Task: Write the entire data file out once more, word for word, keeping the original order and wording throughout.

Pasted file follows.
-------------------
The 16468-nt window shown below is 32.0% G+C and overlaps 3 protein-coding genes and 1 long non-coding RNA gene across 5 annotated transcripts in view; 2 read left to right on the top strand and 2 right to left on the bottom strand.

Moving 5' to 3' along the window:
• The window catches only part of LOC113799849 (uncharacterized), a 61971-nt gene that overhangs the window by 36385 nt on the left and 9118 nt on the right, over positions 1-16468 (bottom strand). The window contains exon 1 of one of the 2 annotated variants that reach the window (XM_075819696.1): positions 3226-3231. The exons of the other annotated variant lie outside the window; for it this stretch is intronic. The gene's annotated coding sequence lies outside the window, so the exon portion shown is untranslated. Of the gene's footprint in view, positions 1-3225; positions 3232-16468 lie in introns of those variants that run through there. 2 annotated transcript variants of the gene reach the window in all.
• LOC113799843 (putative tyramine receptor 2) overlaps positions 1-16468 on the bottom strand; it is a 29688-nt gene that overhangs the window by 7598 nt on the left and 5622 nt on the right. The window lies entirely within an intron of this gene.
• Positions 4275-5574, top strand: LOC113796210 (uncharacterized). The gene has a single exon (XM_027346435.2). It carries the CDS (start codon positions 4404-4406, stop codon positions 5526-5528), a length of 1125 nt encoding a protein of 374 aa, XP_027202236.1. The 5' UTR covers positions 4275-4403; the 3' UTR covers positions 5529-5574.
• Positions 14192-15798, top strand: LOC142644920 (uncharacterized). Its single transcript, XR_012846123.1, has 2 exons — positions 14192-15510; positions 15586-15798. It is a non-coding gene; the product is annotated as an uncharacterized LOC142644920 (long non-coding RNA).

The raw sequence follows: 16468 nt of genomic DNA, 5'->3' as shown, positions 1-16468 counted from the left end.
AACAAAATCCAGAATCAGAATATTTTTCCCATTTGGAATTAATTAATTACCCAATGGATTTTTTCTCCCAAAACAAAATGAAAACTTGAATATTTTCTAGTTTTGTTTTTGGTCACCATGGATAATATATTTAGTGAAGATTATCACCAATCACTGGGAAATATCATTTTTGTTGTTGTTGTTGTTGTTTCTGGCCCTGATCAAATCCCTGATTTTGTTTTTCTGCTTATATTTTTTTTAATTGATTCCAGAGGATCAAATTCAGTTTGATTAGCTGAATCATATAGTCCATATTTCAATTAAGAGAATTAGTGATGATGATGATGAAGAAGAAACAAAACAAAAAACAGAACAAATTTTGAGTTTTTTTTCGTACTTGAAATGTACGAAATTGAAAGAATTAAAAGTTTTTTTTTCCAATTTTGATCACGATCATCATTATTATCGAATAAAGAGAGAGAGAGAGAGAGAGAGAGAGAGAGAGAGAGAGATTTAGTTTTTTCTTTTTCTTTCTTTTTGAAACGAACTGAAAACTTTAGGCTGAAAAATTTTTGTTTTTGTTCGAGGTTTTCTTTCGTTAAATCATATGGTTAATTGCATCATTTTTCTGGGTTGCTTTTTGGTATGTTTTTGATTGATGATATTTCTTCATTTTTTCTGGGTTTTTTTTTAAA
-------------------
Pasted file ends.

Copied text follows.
The 16468-nt window shown below is 32.0% G+C and overlaps 3 protein-coding genes and 1 long non-coding RNA gene across 5 annotated transcripts in view; 2 read left to right on the top strand and 2 right to left on the bottom strand.

Moving 5' to 3' along the window:
• The window catches only part of LOC113799849 (uncharacterized), a 61971-nt gene that overhangs the window by 36385 nt on the left and 9118 nt on the right, over positions 1-16468 (bottom strand). The window contains exon 1 of one of the 2 annotated variants that reach the window (XM_075819696.1): positions 3226-3231. The exons of the other annotated variant lie outside the window; for it this stretch is intronic. The gene's annotated coding sequence lies outside the window, so the exon portion shown is untranslated. Of the gene's footprint in view, positions 1-3225; positions 3232-16468 lie in introns of those variants that run through there. 2 annotated transcript variants of the gene reach the window in all.
• LOC113799843 (putative tyramine receptor 2) overlaps positions 1-16468 on the bottom strand; it is a 29688-nt gene that overhangs the window by 7598 nt on the left and 5622 nt on the right. The window lies entirely within an intron of this gene.
• Positions 4275-5574, top strand: LOC113796210 (uncharacterized). The gene has a single exon (XM_027346435.2). It carries the CDS (start codon positions 4404-4406, stop codon positions 5526-5528), a length of 1125 nt encoding a protein of 374 aa, XP_027202236.1. The 5' UTR covers positions 4275-4403; the 3' UTR covers positions 5529-5574.
• Positions 14192-15798, top strand: LOC142644920 (uncharacterized). Its single transcript, XR_012846123.1, has 2 exons — positions 14192-15510; positions 15586-15798. It is a non-coding gene; the product is annotated as an uncharacterized LOC142644920 (long non-coding RNA).

The raw sequence follows: 16468 nt of genomic DNA, 5'->3' as shown, positions 1-16468 counted from the left end.
AACAAAATCCAGAATCAGAATATTTTTCCCATTTGGAATTAATTAATTACCCAATGGATTTTTTCTCCCAAAACAAAATGAAAACTTGAATATTTTCTAGTTTTGTTTTTGGTCACCATGGATAATATATTTAGTGAAGATTATCACCAATCACTGGGAAATATCATTTTTGTTGTTGTTGTTGTTGTTTCTGGCCCTGATCAAATCCCTGATTTTGTTTTTCTGCTTATATTTTTTTTAATTGATTCCAGAGGATCAAATTCAGTTTGATTAGCTGAATCATATAGTCCATATTTCAATTAAGAGAATTAGTGATGATGATGATGAAGAAGAAACAAAACAAAAAACAGAACAAATTTTGAGTTTTTTTTCGTACTTGAAATGTACGAAATTGAAAGAATTAAAAGTTTTTTTTTCCAATTTTGATCACGATCATCATTATTATCGAATAAAGAGAGAGAGAGAGAGAGAGAGAGAGAGAGAGAGAGAGATTTAGTTTTTTCTTTTTCTTTCTTTTTGAAACGAACTGAAAACTTTAGGCTGAAAAATTTTTGTTTTTGTTCGAGGTTTTCTTTCGTTAAATCATATGGTTAATTGCATCATTTTTCTGGGTTGCTTTTTGGTATGTTTTTGATTGATGATATTTCTTCATTTTTTCTGGGTTTTTTTTTAAA